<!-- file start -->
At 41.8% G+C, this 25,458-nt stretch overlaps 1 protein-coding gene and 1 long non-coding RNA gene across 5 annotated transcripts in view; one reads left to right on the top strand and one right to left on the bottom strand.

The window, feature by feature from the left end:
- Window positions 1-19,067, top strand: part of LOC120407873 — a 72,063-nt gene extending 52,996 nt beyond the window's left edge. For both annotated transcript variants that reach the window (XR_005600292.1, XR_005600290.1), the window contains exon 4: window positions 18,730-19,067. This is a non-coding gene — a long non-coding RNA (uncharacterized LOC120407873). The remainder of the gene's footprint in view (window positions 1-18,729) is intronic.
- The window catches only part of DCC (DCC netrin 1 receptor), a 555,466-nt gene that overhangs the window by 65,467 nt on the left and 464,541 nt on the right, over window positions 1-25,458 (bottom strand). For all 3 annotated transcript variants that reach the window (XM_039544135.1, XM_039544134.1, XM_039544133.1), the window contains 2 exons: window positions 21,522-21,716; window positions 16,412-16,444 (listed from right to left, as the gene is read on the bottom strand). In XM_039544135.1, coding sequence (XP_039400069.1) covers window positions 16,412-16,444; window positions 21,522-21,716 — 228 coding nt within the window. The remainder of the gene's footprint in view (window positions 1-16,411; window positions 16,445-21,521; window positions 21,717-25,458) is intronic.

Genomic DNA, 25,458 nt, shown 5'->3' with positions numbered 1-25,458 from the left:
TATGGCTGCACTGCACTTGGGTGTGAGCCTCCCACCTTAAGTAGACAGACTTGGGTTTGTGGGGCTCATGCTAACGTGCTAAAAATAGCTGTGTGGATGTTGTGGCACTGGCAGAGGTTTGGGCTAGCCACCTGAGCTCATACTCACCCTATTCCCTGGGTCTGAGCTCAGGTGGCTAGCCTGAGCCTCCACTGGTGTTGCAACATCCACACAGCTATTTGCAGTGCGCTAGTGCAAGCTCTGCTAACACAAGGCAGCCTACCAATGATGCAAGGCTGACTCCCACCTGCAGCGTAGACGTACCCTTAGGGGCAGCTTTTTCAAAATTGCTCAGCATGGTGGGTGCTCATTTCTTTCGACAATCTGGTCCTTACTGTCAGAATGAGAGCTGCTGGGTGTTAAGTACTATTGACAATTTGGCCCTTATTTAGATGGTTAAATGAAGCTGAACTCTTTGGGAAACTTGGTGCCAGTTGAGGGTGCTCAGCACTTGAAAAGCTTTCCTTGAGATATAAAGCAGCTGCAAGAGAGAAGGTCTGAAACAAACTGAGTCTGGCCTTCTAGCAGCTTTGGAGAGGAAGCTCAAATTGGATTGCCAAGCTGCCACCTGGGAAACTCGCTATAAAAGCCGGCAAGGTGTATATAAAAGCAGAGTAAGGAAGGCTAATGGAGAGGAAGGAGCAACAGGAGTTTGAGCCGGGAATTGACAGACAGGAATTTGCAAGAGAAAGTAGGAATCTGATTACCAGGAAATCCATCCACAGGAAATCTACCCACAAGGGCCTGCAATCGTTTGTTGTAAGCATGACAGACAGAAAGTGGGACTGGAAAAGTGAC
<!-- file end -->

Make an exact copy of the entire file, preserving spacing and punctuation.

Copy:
At 41.8% G+C, this 25,458-nt stretch overlaps 1 protein-coding gene and 1 long non-coding RNA gene across 5 annotated transcripts in view; one reads left to right on the top strand and one right to left on the bottom strand.

The window, feature by feature from the left end:
- Window positions 1-19,067, top strand: part of LOC120407873 — a 72,063-nt gene extending 52,996 nt beyond the window's left edge. For both annotated transcript variants that reach the window (XR_005600292.1, XR_005600290.1), the window contains exon 4: window positions 18,730-19,067. This is a non-coding gene — a long non-coding RNA (uncharacterized LOC120407873). The remainder of the gene's footprint in view (window positions 1-18,729) is intronic.
- The window catches only part of DCC (DCC netrin 1 receptor), a 555,466-nt gene that overhangs the window by 65,467 nt on the left and 464,541 nt on the right, over window positions 1-25,458 (bottom strand). For all 3 annotated transcript variants that reach the window (XM_039544135.1, XM_039544134.1, XM_039544133.1), the window contains 2 exons: window positions 21,522-21,716; window positions 16,412-16,444 (listed from right to left, as the gene is read on the bottom strand). In XM_039544135.1, coding sequence (XP_039400069.1) covers window positions 16,412-16,444; window positions 21,522-21,716 — 228 coding nt within the window. The remainder of the gene's footprint in view (window positions 1-16,411; window positions 16,445-21,521; window positions 21,717-25,458) is intronic.

Genomic DNA, 25,458 nt, shown 5'->3' with positions numbered 1-25,458 from the left:
TATGGCTGCACTGCACTTGGGTGTGAGCCTCCCACCTTAAGTAGACAGACTTGGGTTTGTGGGGCTCATGCTAACGTGCTAAAAATAGCTGTGTGGATGTTGTGGCACTGGCAGAGGTTTGGGCTAGCCACCTGAGCTCATACTCACCCTATTCCCTGGGTCTGAGCTCAGGTGGCTAGCCTGAGCCTCCACTGGTGTTGCAACATCCACACAGCTATTTGCAGTGCGCTAGTGCAAGCTCTGCTAACACAAGGCAGCCTACCAATGATGCAAGGCTGACTCCCACCTGCAGCGTAGACGTACCCTTAGGGGCAGCTTTTTCAAAATTGCTCAGCATGGTGGGTGCTCATTTCTTTCGACAATCTGGTCCTTACTGTCAGAATGAGAGCTGCTGGGTGTTAAGTACTATTGACAATTTGGCCCTTATTTAGATGGTTAAATGAAGCTGAACTCTTTGGGAAACTTGGTGCCAGTTGAGGGTGCTCAGCACTTGAAAAGCTTTCCTTGAGATATAAAGCAGCTGCAAGAGAGAAGGTCTGAAACAAACTGAGTCTGGCCTTCTAGCAGCTTTGGAGAGGAAGCTCAAATTGGATTGCCAAGCTGCCACCTGGGAAACTCGCTATAAAAGCCGGCAAGGTGTATATAAAAGCAGAGTAAGGAAGGCTAATGGAGAGGAAGGAGCAACAGGAGTTTGAGCCGGGAATTGACAGACAGGAATTTGCAAGAGAAAGTAGGAATCTGATTACCAGGAAATCCATCCACAGGAAATCTACCCACAAGGGCCTGCAATCGTTTGTTGTAAGCATGACAGACAGAAAGTGGGACTGGAAAAGTGAC